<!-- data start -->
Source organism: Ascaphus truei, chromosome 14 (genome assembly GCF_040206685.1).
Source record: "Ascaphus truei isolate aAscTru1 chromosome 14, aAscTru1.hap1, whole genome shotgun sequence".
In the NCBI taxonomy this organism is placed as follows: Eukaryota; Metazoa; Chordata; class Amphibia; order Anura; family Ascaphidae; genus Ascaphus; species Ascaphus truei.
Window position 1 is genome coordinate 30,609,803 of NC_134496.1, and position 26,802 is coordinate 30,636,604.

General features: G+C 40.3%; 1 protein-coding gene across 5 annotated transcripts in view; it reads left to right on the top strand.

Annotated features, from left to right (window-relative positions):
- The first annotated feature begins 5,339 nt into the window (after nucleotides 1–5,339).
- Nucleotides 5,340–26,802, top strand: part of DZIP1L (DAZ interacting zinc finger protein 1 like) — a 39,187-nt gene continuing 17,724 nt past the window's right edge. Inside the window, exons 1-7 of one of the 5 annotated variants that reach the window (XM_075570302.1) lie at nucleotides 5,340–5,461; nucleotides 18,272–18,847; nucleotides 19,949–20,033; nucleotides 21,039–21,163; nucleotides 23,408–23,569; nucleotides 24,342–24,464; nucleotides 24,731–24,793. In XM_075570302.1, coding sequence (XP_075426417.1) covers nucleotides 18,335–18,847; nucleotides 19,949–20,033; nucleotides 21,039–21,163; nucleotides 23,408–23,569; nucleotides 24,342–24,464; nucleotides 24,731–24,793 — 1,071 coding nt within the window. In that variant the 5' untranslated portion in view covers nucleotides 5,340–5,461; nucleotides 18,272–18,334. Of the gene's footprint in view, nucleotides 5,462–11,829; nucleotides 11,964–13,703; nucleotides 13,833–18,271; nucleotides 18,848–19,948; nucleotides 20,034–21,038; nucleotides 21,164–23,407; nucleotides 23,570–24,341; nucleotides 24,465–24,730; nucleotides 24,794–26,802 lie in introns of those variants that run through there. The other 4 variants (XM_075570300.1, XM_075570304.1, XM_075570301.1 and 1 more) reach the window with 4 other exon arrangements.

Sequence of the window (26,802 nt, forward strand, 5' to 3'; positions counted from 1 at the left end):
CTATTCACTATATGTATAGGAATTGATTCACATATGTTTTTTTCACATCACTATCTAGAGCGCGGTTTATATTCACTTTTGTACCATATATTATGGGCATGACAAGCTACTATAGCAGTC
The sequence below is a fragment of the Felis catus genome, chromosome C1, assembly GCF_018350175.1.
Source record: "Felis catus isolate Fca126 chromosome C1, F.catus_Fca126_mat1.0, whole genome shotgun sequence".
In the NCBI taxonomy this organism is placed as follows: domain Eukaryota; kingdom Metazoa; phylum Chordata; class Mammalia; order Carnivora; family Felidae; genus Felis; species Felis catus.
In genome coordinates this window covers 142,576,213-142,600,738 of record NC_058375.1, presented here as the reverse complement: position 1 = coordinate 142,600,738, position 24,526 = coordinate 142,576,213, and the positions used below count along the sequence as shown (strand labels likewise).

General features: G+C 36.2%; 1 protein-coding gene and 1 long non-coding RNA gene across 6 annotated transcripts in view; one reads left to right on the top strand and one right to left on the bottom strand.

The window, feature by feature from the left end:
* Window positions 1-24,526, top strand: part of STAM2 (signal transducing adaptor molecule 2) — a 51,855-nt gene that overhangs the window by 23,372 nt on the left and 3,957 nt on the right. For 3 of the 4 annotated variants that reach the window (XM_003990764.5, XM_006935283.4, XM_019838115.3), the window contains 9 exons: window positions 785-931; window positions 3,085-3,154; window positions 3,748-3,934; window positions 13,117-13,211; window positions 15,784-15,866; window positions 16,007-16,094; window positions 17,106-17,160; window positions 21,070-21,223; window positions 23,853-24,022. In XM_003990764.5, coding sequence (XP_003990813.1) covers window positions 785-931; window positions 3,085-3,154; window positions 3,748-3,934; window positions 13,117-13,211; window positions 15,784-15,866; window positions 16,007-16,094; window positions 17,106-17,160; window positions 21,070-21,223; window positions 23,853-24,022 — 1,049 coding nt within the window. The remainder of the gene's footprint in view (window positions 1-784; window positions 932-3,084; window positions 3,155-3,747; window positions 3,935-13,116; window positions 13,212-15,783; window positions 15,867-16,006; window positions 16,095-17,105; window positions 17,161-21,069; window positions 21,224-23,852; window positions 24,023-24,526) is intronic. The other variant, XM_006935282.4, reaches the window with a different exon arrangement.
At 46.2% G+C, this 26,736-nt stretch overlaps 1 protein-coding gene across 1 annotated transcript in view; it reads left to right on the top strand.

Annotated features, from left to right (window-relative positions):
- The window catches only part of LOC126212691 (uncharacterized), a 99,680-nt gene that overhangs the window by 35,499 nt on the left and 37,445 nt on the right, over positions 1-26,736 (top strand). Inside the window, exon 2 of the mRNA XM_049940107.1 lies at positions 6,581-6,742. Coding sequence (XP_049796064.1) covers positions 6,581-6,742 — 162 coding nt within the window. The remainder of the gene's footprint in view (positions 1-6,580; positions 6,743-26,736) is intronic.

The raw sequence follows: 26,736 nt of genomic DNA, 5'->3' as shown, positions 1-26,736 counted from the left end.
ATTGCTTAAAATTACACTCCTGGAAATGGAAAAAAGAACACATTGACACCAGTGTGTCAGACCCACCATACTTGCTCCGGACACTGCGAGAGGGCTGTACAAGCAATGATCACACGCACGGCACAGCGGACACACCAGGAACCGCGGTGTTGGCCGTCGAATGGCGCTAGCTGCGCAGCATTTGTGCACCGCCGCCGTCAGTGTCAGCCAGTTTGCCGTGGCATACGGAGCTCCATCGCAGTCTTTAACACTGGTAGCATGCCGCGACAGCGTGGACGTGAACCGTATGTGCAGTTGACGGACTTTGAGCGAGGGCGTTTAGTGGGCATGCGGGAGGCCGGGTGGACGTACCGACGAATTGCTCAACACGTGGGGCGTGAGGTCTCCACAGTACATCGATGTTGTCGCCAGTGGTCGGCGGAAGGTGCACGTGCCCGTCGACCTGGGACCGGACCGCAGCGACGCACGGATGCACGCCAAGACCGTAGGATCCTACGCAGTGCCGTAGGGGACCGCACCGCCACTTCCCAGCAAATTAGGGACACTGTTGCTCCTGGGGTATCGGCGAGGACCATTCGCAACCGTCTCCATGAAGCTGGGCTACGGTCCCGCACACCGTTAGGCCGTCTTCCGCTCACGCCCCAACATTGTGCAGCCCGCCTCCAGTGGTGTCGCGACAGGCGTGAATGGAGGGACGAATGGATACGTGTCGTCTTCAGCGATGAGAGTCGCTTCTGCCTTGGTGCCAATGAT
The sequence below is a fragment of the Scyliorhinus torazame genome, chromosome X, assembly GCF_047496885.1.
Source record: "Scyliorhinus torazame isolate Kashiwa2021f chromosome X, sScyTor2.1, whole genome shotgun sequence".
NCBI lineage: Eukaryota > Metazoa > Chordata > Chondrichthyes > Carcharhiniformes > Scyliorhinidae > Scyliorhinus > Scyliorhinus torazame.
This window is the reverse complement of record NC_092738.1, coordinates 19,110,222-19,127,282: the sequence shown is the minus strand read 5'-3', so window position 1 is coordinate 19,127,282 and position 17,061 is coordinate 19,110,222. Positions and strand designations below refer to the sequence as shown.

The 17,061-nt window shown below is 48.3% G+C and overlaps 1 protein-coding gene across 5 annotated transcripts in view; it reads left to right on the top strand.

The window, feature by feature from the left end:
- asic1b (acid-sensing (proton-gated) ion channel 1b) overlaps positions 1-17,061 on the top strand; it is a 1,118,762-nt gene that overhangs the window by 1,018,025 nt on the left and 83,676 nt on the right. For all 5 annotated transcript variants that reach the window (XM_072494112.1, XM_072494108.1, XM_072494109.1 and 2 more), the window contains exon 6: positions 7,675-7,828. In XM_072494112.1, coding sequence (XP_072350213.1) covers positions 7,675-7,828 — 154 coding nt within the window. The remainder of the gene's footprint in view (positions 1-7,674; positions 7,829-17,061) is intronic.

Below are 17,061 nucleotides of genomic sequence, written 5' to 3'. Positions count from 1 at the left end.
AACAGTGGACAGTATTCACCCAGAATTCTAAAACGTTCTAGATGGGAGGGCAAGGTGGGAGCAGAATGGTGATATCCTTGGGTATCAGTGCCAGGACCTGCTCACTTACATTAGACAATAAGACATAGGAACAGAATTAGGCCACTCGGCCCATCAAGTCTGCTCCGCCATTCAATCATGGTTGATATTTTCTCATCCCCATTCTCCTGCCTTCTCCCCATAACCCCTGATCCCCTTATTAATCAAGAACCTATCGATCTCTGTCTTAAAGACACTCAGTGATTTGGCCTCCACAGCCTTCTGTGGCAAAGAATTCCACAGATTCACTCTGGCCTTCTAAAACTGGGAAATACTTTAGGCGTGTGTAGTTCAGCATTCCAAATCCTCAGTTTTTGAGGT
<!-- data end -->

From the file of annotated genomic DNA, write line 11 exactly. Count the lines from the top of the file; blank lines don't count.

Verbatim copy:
The sequence below is a fragment of the Felis catus genome, chromosome C1, assembly GCF_018350175.1.